The Staatliche Kunstsammlungen Dresden 德國德累斯頓國家藝術收藏館
The Dresden Porcelain Project: Cataloguing a Royal Collection of Asian Export Porcelain
Together with silk and tea, porcelain was one of the commodities from China that traveled the world. Like tea and silk, it was exotic, exclusive and much sought after in Asia and, since the 16th century, in the West. For Europeans, the decoration on porcelain often was their very first impression of a non-Western culture, making them wonder about the world and its marvels.
Tea and silk decay quickly, but porcelain has an almost eternal life, even if broken and therefore often is considered a good example of early globalism in material culture. In the West, it was influential as a new element in Western interior design, it was at the core of changing eating and drinking habits in Europe around 1700 and it strongly influenced the chinoiserie fashion in the 18th century.
Porcelain was widely in use in Europe and archaeological excavations made clear that at least in the Netherlands it was represented among all layers of 18th c. society. It also was the subject of collecting among the European upper classes, initially for cabinets of curiosities, later for porcelain rooms where an abundance of objects with a great variety of shapes, colors and decorations was presented, thus enhancing the taste and status of their owner.
A wonderful, well-documented early 18th c. porcelain collection is that of Augustus the Strong, Elector of Saxony and King of Poland (1670-1733). It was a large collection: when he died he owned about 25,000 pieces of Chinese and Japanese porcelain. Only one-third survived and is preserved in the Zwinger in Dresden, Germany. It still is a collection of great importance because the objects can be matched with their descriptions in the contemporary inventories that have been preserved. These inventories also give information where Augustus acquired his porcelain, the prices he paid, and how he used it. This correlation is possible because the number that each piece was given on arrival was engraved or painted on the base. We therefore have a corpus of porcelain that is undisputedly genuine and reflects the taste, the appreciation and the variety of porcelain at the time.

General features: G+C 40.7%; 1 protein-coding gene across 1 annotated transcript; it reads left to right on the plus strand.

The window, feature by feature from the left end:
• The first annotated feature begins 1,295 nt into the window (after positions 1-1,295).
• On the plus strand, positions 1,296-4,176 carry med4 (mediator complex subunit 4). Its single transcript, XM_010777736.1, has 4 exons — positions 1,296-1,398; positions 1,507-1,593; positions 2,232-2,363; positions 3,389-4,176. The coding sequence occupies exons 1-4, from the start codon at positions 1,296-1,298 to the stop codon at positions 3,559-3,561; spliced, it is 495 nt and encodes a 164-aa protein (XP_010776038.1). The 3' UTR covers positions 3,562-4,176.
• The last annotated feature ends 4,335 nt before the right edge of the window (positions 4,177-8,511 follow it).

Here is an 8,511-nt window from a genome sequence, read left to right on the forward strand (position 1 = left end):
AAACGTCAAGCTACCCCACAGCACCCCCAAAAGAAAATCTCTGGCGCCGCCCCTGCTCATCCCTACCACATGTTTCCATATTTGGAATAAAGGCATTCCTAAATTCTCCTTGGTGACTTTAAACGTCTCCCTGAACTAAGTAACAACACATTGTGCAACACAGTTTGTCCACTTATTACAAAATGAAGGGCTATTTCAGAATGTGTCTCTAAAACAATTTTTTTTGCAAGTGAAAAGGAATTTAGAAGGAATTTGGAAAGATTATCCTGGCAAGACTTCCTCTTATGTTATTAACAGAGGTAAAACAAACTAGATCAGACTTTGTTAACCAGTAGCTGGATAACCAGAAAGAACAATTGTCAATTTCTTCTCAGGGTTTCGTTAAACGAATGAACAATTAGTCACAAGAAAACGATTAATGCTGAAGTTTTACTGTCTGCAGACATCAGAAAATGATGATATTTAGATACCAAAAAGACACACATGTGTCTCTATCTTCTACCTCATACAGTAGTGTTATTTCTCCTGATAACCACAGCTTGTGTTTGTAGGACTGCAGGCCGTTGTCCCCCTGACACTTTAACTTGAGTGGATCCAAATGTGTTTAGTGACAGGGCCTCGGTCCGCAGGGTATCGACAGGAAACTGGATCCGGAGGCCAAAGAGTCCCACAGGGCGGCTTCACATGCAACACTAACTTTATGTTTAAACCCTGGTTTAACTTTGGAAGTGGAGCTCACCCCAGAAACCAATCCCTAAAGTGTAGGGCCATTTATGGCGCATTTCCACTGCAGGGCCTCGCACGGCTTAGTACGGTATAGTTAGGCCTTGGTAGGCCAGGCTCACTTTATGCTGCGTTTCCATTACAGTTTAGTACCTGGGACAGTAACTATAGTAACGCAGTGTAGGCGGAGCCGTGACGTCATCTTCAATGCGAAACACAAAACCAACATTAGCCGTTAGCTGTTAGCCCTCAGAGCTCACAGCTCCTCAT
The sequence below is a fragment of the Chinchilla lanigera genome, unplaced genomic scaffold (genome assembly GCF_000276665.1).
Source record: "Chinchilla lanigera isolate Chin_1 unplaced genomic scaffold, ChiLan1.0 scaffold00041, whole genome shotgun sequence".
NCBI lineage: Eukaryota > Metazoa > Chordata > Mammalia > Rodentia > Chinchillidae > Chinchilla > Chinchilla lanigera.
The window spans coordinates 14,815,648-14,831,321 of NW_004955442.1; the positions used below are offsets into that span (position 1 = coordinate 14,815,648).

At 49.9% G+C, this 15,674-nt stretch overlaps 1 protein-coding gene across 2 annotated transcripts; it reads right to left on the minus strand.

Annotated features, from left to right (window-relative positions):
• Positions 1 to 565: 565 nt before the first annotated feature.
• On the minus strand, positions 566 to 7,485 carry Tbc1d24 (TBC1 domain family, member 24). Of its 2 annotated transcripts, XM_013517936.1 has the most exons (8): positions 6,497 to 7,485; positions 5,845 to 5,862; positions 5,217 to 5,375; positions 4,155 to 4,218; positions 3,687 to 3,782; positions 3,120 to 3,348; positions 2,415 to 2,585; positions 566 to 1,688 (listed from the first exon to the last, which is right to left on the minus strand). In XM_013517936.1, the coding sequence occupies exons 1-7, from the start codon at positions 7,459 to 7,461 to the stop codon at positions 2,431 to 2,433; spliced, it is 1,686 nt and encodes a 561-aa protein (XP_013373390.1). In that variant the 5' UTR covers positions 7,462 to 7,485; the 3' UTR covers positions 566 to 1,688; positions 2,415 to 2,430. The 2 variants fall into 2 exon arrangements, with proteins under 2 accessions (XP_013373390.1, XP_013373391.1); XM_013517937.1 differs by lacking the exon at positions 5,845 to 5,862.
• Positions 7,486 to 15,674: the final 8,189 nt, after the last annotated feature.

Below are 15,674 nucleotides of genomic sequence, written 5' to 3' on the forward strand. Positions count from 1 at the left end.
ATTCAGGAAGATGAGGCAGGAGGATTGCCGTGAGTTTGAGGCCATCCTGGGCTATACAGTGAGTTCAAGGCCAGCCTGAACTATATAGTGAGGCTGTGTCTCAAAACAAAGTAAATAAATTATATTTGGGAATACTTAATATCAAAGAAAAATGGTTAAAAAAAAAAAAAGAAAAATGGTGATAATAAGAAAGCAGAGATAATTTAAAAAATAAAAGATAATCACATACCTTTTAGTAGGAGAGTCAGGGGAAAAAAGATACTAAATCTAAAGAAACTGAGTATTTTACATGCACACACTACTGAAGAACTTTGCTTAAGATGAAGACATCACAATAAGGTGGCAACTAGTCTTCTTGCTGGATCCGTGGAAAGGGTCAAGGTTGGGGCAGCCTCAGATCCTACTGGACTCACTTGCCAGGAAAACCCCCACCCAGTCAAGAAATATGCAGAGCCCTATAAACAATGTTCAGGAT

However, the collection also is important because it stood at the basis of the invention and development of the first true Western porcelain in Meissen, near Dresden, in which Augustus had heavily invested. In his 'Japanese Palace' in Dresden he intended to combine the Asian and the Meissen porcelains, but his plans were never realized.
At present, a cataloguing project is on its way to produce a modern, digital catalogue in English of each and every piece of the remaining Asian porcelain collection of Augustus the Strong. Thanks to the Bei Shan Tang Foundation and others, all objects have been photographed and all relevant inventory entries transcribed and translated. An international team of 30 specialists is now writing new entries and Christiaan J?rg, academic supervisor of the project, will present the latest discoveries of his colleagues at the symposium.